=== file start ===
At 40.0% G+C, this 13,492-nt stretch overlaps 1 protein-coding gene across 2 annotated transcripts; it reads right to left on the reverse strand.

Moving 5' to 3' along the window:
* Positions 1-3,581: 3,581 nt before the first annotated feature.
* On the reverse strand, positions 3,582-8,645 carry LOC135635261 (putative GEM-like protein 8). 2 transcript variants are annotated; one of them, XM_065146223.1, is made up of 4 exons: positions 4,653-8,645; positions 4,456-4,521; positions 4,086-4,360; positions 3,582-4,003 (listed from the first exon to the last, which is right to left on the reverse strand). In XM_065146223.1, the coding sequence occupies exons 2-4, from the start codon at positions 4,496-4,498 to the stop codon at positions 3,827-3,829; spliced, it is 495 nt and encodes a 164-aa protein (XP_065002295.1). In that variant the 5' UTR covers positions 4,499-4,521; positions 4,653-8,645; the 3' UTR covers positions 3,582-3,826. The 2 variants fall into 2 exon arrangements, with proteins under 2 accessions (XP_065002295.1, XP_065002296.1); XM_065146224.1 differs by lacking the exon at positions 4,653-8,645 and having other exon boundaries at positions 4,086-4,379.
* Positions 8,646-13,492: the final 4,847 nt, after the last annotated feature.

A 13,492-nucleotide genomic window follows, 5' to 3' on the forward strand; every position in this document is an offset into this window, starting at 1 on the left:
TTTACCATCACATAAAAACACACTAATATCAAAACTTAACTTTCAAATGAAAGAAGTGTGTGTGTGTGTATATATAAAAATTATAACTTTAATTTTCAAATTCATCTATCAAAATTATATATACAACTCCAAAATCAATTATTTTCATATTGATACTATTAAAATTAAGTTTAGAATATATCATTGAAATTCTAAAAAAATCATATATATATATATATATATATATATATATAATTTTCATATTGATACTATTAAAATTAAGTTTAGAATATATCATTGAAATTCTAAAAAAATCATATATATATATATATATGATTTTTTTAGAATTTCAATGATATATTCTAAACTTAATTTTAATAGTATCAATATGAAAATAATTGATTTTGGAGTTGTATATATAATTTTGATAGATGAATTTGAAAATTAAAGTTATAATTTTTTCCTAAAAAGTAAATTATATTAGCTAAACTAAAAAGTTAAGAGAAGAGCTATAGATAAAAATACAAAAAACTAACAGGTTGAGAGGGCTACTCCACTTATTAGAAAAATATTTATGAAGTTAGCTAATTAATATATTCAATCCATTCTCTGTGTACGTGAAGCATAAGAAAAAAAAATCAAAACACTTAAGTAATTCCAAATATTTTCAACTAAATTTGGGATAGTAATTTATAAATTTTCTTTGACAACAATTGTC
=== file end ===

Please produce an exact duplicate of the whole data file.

At 40.0% G+C, this 13,492-nt stretch overlaps 1 protein-coding gene across 2 annotated transcripts; it reads right to left on the reverse strand.

Moving 5' to 3' along the window:
* Positions 1-3,581: 3,581 nt before the first annotated feature.
* On the reverse strand, positions 3,582-8,645 carry LOC135635261 (putative GEM-like protein 8). 2 transcript variants are annotated; one of them, XM_065146223.1, is made up of 4 exons: positions 4,653-8,645; positions 4,456-4,521; positions 4,086-4,360; positions 3,582-4,003 (listed from the first exon to the last, which is right to left on the reverse strand). In XM_065146223.1, the coding sequence occupies exons 2-4, from the start codon at positions 4,496-4,498 to the stop codon at positions 3,827-3,829; spliced, it is 495 nt and encodes a 164-aa protein (XP_065002295.1). In that variant the 5' UTR covers positions 4,499-4,521; positions 4,653-8,645; the 3' UTR covers positions 3,582-3,826. The 2 variants fall into 2 exon arrangements, with proteins under 2 accessions (XP_065002295.1, XP_065002296.1); XM_065146224.1 differs by lacking the exon at positions 4,653-8,645 and having other exon boundaries at positions 4,086-4,379.
* Positions 8,646-13,492: the final 4,847 nt, after the last annotated feature.

A 13,492-nucleotide genomic window follows, 5' to 3' on the forward strand; every position in this document is an offset into this window, starting at 1 on the left:
TTTACCATCACATAAAAACACACTAATATCAAAACTTAACTTTCAAATGAAAGAAGTGTGTGTGTGTGTATATATAAAAATTATAACTTTAATTTTCAAATTCATCTATCAAAATTATATATACAACTCCAAAATCAATTATTTTCATATTGATACTATTAAAATTAAGTTTAGAATATATCATTGAAATTCTAAAAAAATCATATATATATATATATATATATATATATATAATTTTCATATTGATACTATTAAAATTAAGTTTAGAATATATCATTGAAATTCTAAAAAAATCATATATATATATATATATGATTTTTTTAGAATTTCAATGATATATTCTAAACTTAATTTTAATAGTATCAATATGAAAATAATTGATTTTGGAGTTGTATATATAATTTTGATAGATGAATTTGAAAATTAAAGTTATAATTTTTTCCTAAAAAGTAAATTATATTAGCTAAACTAAAAAGTTAAGAGAAGAGCTATAGATAAAAATACAAAAAACTAACAGGTTGAGAGGGCTACTCCACTTATTAGAAAAATATTTATGAAGTTAGCTAATTAATATATTCAATCCATTCTCTGTGTACGTGAAGCATAAGAAAAAAAAATCAAAACACTTAAGTAATTCCAAATATTTTCAACTAAATTTGGGATAGTAATTTATAAATTTTCTTTGACAACAATTGTC